Trump Brushes Off the Threat of Free ISIS Militants Because 'They're Going to be Escaping to Europe'
Plus: The Kurds "didn't help us in the Second World War" anyway, says the president. And more...
The Turkish invasion of Syria is now well underway. Syria's North Press Agency reports that "ongoing clashes" between the Syrian Democratic Forces (SDF) and the Turkish military have been taking place around the Syrian-Iraqi-Turkish borders, creating a "large wave of displacement," and that "civilian houses were hit by Turkish shells," killing five and injuring 25 more.
The Turkish aggression has been dubbed "Operation Peace Spring."
Turkish airstrikes also hit a prison holding ISIS militants, according to the SDF, a group that has been among America's prime allies in the fight with ISIS. ("The group, which received arms and significant air and ground support from the US, lost some 11,000 fighters in the years-long war before recapturing the last piece of Isis territory in March," as The Independent explains.) The SDF runs the jails where more than 10,000 ISIS detainees are being detained.
One of the prisons that ISIS detainees held in was struck by Turkish airstrike. Turkey is aiming to undermine all successful efforts and achievements that we gained during our fighting against #ISIS.
— Coordination & Military Ops Center—SDF (@cmoc_sdf) October 9, 2019
Turkish President Tayyip Erdogan threatened European countries that Turkey would "open the gates and send 3.6 million refugees your way" if they labeled Turkey's actions an invasion.
People are already talking about a humanitarian crisis from all the displacement and fearing that freed ISIS fighters will wreak havoc in the region or flee elsewhere to cause harm.
Asked about that possibility yesterday, President Donald Trump suggested it was Europe's problem. "Well they're going to be escaping to Europe, that's where they want to go," Trump said. "They want to go back to their homes."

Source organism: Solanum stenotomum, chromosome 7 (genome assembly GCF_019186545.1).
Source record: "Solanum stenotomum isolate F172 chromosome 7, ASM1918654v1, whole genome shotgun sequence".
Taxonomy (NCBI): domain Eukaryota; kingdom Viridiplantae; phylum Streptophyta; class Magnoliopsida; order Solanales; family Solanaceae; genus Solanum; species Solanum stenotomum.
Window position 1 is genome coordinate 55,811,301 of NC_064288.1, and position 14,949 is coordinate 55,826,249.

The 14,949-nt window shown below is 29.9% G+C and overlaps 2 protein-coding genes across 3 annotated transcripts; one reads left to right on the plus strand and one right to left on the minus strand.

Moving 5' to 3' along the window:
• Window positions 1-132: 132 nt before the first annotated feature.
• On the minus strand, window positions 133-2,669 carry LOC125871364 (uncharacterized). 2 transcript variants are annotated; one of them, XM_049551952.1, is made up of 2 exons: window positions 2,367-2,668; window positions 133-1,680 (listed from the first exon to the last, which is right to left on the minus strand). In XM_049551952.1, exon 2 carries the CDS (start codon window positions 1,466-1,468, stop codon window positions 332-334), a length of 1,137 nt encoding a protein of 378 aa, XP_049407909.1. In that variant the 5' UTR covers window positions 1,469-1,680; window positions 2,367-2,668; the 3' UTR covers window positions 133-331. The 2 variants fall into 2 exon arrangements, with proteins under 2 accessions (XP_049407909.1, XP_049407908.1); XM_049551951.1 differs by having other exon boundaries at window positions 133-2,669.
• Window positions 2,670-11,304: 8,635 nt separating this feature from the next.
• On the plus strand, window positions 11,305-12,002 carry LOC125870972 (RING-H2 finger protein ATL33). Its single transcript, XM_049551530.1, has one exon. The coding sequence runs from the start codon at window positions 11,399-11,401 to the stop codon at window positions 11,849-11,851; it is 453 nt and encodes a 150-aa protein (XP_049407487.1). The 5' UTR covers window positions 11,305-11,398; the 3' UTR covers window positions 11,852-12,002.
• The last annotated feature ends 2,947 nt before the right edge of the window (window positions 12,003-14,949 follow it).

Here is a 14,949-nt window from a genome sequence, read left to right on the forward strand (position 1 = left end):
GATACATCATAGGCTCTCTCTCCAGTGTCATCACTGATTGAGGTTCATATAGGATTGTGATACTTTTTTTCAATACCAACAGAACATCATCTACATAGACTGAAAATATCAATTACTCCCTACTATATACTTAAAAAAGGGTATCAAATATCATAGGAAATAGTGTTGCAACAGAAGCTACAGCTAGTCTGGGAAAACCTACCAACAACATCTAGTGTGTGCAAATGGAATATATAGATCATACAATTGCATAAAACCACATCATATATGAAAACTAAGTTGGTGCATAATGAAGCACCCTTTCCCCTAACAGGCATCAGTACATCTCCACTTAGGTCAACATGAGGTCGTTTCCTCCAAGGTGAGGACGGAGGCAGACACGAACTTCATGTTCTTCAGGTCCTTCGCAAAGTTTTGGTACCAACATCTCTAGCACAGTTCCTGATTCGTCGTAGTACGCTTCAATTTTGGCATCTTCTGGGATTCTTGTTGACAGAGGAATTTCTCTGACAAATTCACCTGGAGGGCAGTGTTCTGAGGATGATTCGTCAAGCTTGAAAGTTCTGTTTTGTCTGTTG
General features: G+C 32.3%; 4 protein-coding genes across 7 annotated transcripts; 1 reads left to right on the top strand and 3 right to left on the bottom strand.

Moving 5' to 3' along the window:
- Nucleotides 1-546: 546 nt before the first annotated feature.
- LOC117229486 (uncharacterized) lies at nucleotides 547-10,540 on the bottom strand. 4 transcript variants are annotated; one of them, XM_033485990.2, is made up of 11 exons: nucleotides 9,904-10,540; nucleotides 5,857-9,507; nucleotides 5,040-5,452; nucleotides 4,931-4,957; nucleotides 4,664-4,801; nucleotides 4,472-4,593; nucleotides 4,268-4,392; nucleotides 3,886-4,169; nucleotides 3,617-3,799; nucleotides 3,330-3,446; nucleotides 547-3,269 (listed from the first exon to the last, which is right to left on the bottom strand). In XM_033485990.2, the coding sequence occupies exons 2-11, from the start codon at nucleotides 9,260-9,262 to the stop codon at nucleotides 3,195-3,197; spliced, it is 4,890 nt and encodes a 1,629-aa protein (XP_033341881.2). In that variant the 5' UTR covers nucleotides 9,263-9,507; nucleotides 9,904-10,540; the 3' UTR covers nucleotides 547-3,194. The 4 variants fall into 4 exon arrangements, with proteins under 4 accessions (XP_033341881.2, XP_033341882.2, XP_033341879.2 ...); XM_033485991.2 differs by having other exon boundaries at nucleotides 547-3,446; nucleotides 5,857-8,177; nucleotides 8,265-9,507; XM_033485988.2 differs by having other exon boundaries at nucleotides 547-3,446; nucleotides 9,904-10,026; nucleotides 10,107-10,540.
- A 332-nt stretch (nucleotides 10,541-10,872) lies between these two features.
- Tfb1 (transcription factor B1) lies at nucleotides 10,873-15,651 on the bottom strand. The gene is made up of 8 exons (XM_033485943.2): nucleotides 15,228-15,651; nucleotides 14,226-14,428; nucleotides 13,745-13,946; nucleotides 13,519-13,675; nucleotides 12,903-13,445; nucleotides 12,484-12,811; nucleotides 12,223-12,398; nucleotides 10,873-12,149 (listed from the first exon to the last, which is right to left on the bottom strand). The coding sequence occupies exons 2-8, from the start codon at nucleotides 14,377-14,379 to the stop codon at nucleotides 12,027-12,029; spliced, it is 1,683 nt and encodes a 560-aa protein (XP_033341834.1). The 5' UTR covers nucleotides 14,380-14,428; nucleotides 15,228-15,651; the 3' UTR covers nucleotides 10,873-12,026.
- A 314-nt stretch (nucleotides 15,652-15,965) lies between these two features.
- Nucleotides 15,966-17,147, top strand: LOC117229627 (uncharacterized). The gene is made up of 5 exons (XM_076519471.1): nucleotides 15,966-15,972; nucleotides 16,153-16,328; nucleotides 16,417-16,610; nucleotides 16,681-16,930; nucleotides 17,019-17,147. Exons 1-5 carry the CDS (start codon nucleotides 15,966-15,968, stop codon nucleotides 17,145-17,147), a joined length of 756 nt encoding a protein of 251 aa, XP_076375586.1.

Trump justified abruptly leaving Kurdish Syrians to fend for themselves—just after negotiating deals that reduced their defenses against Turkey—by saying that the Kurds "didn't help us in the Second World War, they didn't help us with Normandy."
The peoples of Northern Syria, who sacrificed tens of thousands in the fight against ISIS, are now faced with threats and chaos once again. Not only the #Kurds, but also the Arabs, Turkmens, Assyrians, Armenians and Yazidis inhabiting there are in danger. No to war! #SavasaHayır pic.twitter.com/mJs8SpTGhW
— HDP English (@HDPenglish) October 8, 2019
The Kurds have fought, bled & died fighting alongside the US. They have been warriors & brothers in battle along the way. POTUS is right to want to end endless wars, but the Turks wiping out the Kurds will ABSOLUTELY NOT be an acceptable outcome after all of that.
— Lee Zeldin (@RepLeeZeldin) October 7, 2019
Happening right now at the Trump Tower Hotel in Las Vegas.#KurdsBetrayedByTrump pic.twitter.com/QbZyOXkiNn
— Paul Lidicul (@PaulLidicul) October 9, 2019
Trump has been congratulating himself for stopping America's "endless and ridiculous wars but, as Bonnie Kristian writes, Trump's actions fall far short:
This week's partial reshuffling inside Syria…doesn't end American intervention in Syria—U.S. boots will still be on the ground elsewhere in the country—or eliminate the possibility of stumbling into unwanted conflict with other actors in Syria's civil war, including regime forces, Iran, nuclear-armed Russia, and even our NATO ally, Turkey. (Though in a sense this move lessens the chance of war with Turkey, Trump paired it with a tweeted threat, also made Monday, to "totally destroy and obliterate the Economy of Turkey" if the country "does anything that I…consider to be off limits.")
- A lot of U.S. adults are "unsure about a number of digital topics," the Pew Research Center finds:
- A Fox News poll finds more than half of Americans support Trump impeachment:
- What does the Constitution say about House impeachment proceedings? "Essentially nothing."
- Louisville, Kentucky, police officer was sentenced to five years in prison for having what the Associated Press initially described as "unwanted sex" with five women. (A correction to the article notes that the wording was changed to sexual misconduct based on the officer's "admission that the sex was non-consensual.")
- A massage parlor is shut down after a "human trafficking investigation" turns up… some people giving massages without the right license.
- On "the fragility of American citizenship."